Leptin is a hormone required for the regulation of body weight in adult animals. However, during the postnatal period, leptin is mostly involved in developmental processes. Because the precise moment at which leptin starts to exert its metabolic effects is not well characterized, our objective was to identify the approximate onset of leptin effects on the regulation of energy balance. We observed that male Lepob/ob mice started to exhibit increased body fat mass from postnatal day 13 (P13), whereas in females, the increase in adiposity began on P20. Daily leptin injections from P10 to P22 did not reduce the weight gain of WT mice. However, an acute leptin injection induced an anorexigenic response in 10-day-old C57BL/6 mice but not in 7-day-old mice. An age-dependent increase in the number of leptin receptor-expressing neurons and leptin-induced pSTAT3 cells was observed in the hypothalamus of P7, P10 and P16 mice. Leptin deficiency started to modulate the hypothalamic expression of transcripts involved in the regulation of metabolism between P7 and P12. Additionally, fasting-induced hypothalamic responses were prevented by leptin replacement in 10-day-old mice. Finally, 12-day-old males and females showed similar developmental timing of axonal projections of arcuate nucleus neurons in both WT and Lepob/ob mice. In summary, we provided a detailed characterization of the onset of leptin’s effects on the regulation of energy balance. These findings contribute to the understanding of leptin functions during development.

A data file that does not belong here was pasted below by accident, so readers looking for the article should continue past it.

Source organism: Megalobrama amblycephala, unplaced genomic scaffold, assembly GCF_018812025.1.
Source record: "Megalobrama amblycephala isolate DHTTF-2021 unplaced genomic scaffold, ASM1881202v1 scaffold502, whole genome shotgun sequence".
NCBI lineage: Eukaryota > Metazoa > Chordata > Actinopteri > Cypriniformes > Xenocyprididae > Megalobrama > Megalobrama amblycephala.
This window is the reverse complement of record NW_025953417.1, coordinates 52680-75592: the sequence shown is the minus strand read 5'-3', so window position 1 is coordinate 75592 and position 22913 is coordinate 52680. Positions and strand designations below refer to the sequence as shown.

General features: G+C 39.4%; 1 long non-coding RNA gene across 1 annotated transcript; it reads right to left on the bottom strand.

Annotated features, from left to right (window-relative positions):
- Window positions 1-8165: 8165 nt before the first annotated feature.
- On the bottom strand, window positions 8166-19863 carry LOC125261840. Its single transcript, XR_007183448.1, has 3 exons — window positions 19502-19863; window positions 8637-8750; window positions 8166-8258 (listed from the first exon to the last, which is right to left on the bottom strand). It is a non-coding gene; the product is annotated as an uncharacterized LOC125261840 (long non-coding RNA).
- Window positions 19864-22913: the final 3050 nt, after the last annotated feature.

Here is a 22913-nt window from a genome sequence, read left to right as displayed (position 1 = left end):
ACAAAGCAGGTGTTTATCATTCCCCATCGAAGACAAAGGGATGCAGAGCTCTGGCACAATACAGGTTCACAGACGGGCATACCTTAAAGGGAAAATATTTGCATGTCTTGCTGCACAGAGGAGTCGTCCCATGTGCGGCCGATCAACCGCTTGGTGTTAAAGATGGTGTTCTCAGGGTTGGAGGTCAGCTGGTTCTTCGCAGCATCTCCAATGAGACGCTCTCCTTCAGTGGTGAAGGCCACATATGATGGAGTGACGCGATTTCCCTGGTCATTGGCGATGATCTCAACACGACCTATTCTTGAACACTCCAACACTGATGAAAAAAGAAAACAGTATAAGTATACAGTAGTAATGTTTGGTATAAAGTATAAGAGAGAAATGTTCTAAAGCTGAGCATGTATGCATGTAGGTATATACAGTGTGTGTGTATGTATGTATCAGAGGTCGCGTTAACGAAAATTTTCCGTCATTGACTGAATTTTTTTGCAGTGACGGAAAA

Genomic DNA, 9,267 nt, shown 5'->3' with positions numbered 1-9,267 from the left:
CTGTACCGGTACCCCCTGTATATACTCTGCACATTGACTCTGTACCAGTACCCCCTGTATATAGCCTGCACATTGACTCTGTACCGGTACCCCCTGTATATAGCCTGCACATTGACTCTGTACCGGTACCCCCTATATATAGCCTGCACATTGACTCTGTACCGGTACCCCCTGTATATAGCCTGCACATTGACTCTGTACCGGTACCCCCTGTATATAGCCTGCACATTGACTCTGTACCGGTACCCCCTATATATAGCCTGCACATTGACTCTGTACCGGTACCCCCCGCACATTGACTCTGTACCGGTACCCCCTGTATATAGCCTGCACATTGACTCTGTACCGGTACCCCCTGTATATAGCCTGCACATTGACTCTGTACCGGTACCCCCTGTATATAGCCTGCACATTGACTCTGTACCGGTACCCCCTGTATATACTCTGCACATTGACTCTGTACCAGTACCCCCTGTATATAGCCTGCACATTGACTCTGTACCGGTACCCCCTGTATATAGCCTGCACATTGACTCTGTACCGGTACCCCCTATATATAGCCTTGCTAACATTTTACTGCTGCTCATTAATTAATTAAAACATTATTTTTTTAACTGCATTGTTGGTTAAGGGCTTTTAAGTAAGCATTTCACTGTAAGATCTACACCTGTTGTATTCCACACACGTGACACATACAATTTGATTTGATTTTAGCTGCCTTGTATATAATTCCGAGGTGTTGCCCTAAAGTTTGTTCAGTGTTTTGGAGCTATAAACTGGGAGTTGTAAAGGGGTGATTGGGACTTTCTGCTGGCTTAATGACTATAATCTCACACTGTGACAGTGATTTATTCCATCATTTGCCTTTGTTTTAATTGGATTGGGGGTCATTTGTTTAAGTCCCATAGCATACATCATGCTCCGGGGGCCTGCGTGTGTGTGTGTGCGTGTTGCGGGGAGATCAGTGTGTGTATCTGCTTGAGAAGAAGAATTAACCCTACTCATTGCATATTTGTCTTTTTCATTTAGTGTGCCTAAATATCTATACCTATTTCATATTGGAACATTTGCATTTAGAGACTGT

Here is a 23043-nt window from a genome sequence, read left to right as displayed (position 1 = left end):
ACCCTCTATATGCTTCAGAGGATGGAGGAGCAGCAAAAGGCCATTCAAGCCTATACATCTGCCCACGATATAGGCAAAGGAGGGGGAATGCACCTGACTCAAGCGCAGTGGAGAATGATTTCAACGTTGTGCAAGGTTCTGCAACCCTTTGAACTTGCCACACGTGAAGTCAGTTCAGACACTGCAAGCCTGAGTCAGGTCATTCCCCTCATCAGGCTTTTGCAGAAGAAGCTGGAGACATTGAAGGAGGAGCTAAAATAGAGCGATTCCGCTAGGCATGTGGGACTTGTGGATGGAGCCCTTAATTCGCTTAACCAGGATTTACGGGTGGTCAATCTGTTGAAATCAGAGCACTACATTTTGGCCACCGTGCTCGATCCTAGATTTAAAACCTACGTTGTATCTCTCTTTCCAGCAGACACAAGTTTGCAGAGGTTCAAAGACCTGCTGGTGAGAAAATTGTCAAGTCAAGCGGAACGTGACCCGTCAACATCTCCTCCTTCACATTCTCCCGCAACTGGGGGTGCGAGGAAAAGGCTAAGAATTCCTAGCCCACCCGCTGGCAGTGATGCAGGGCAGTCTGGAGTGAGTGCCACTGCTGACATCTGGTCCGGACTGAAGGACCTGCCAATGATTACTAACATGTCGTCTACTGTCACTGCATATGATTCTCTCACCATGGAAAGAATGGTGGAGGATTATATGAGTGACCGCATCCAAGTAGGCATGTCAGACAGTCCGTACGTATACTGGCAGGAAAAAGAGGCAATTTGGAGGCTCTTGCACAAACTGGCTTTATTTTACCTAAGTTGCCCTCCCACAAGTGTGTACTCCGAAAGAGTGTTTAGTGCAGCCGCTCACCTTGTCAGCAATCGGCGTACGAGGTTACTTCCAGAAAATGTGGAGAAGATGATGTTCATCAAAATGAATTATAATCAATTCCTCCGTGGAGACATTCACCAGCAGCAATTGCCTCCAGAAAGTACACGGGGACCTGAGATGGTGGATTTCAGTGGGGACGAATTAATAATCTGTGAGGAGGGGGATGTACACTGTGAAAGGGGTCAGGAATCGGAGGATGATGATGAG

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- Author: Frederick Wasinski x
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